Troodon

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Troodon
Temporal range: Late Cretaceous, 77.5–76.5 mya
Troodon formosus.jpg
Illustration of the T. formosus holotype tooth
Scientific classification e
Kingdom: Animalia
Phylum: Chordata
Clade: Dinosauria
Order: Saurischia
Suborder: Theropoda
Family: Troodontidae
Subfamily: Troodontinae
Gilmore, 1924
Genus: Troodon
Leidy, 1856
Type species
Troodon formosus
Leidy, 1856
"Troodon" skeleton at the Perot Museum
Troodon teeth
Illustration of the teeth

Troodon (or Troödon) is an genus of relatively small, bird-like dinosaurs, from the later part of the Cretaceous period, 75–65 million years ago.[1] The alternate spelling Troödon shows that the 'o's are pronounced separately, as in 'zoology'.

They were probably carnivorous, but details of their teeth are a bit unusual. Some experts suggest they may have included plant material in their diet, but this is not a majority view.

Discovered in central Montana in 1855, it was among the first dinosaurs found in North America. Its species ranged widely, with fossil remains recovered from as far north as Alaska, and the Judith River formation of Alberta, and as far south as Wyoming and even possibly Texas and New Mexico.[2]

Troodon had a large brain in proportion to its body weight. It had a sickle claw, an enlarged and retractable second toe claw bone. Troodon had 122 teeth.[2] The size and shape of the leg bones show that the Troodon would have been a fast runner.[2] The view that Troodon was a predator is supported by its sickle claw on the foot and apparently good binocular vision.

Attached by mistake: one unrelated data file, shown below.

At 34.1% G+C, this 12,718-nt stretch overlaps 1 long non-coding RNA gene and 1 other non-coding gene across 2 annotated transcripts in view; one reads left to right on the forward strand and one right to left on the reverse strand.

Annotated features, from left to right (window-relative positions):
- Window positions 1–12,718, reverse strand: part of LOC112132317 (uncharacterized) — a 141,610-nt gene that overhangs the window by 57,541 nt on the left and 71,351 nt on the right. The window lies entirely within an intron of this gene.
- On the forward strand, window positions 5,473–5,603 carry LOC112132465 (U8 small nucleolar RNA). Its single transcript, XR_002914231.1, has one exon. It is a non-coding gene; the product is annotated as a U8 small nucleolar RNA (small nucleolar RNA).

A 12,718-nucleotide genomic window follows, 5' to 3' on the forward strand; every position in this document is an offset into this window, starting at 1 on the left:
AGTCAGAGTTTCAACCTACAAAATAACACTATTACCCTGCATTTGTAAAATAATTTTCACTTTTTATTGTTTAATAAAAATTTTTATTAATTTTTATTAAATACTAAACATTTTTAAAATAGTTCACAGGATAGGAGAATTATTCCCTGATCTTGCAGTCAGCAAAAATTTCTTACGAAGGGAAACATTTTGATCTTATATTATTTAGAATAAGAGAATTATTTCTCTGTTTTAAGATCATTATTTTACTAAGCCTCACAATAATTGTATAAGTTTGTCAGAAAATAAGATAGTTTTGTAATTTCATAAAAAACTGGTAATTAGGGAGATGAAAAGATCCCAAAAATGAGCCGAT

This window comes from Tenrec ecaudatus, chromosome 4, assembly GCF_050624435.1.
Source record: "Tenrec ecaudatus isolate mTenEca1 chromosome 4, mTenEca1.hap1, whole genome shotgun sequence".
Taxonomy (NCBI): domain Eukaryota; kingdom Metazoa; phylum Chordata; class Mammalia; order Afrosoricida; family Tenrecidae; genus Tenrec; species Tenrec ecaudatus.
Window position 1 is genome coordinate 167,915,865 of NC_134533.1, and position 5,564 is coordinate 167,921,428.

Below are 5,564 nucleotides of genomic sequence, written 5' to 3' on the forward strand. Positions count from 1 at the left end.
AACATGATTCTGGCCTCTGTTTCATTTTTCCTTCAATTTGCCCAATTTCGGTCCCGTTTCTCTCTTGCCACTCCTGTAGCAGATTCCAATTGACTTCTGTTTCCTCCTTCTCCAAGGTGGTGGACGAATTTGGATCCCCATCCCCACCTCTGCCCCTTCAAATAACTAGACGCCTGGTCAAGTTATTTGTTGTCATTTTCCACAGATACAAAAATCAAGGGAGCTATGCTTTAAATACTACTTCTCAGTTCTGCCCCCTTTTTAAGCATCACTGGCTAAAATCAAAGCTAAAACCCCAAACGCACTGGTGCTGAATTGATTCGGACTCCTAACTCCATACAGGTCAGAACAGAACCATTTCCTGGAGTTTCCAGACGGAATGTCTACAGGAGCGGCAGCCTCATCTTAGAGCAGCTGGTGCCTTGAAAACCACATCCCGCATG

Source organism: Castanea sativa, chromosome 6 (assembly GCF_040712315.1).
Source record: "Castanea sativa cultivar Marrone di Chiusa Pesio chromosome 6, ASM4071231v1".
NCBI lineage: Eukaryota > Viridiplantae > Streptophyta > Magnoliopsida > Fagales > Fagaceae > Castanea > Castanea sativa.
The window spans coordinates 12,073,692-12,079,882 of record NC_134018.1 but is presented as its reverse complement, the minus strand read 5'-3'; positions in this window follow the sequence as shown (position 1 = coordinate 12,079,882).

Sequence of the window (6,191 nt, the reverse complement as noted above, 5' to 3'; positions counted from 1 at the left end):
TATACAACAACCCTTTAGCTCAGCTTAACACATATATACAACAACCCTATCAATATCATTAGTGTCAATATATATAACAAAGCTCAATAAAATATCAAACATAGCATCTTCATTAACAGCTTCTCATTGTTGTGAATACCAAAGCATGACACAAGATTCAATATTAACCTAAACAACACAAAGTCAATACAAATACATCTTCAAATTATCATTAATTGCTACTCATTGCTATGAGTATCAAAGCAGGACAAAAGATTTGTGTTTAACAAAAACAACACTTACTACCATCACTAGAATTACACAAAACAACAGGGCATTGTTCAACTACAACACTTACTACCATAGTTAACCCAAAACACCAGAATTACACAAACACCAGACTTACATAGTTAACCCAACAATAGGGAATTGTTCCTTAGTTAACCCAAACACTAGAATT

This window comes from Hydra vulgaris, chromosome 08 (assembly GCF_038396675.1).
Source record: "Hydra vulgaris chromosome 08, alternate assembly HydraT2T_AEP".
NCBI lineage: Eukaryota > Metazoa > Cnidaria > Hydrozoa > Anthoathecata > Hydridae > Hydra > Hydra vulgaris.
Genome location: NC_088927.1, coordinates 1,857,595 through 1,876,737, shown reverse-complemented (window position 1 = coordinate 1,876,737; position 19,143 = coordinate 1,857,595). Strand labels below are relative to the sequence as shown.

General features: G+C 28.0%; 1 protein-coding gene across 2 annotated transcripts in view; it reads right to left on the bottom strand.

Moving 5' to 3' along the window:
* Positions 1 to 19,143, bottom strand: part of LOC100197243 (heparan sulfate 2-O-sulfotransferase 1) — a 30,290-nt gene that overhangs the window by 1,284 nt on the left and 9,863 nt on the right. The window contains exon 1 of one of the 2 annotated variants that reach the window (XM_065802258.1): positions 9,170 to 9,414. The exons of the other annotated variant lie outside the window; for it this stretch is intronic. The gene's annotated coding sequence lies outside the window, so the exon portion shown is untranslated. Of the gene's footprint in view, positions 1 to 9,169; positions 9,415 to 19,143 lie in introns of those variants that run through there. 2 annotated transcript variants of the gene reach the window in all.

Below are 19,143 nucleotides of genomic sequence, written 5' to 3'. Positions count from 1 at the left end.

Troodons size ranged widely. In general, individuals that lived further north were larger than those that lived in more southern areas. Troodons in Alaska were especially large, up to 12 feet long, 5 feet tall, and weighing up to 175 pounds. Meanwhile, Troodons that lived in more southern locations were only around 7 feet long, 3 feet tall, and weighed up to 50 pounds, about the size of a Velociraptor. Very likely Troodon had feathers, but no fossil evidence for feathers has yet been found.

There has been a lot of debate about which specimens, all very incomplete, should be called Troodon. The genus now includes specimens previously classified as Stenonychosaurus.

Troodon nests full of eggs have been found in Montana. When scientists CAT-scanned them, they found baby Troodon skeleton embryos inside of them. They found skeletons of a small plant-eating dinosaur named Orodromeus with the eggs, as well as a skeleton of an adult Troodon. At first, it was believed that the eggs had belonged to the Orodromeus, and that the Troodon was there intending to rob the nest.[3]

However, it was later discovered that the eggs belonged to the Troodon when baby Troodon embryos were found inside the eggs. It is now believed that the adults had killed the Orodromeus and brought them back to feed their babies.[4] Troodons laid up to 24 eggs in their nests which were earth mounds. They were able to lay two eggs at a time, so large clutches would take two weeks to lay.[2]

A 2017 description had redeemed the validity of Stenonychosaurus and had created a new genus from separate bones naming them Lateniventrix, limiting Troodon to a few teeth.[5]

References[change | change source]

  1. Paul G.S. 1988. Predatory dinosaurs of the world. New York: Simon and Schuster, p. 396. ISBN 0-671-61946-2
  2. 2.0 2.1 2.2 2.3 Mackovicky, Peter J. & Norell, Mark A. 2004. Troodontidae. In Weishampel, David B; Dodson, Peter & Osmólska, Halszka. The Dinosauria. 2nd ed, Berkeley: University of California Press. pp. 184–195. ISBN 0-520-24209-2
  3. Horner, John R. 1984. "The nesting behavior of dinosaurs". Scientific American, 250:130-137.
  4. Varricchio, David J.; Horner, John J.; Jackson, Frankie D. (2002). "Embryos and eggs for the Cretaceous theropod dinosaur Troodon formosus". Journal of Vertebrate Paleontology 22 (3): 564–576. doi:10.1671/0272-4634(2002)022[0564:EAEFTC]2.0.CO;2. 
  5. van der Reest A.J. & Currie P.J. 2017. Troodontids (Theropoda) from the Dinosaur Park Formation, Alberta, with a description of a unique new taxon: implications for deinonychosaur diversity in North America. Canadian Journal of Earth Sciences. 54 (9): 919–935. [1]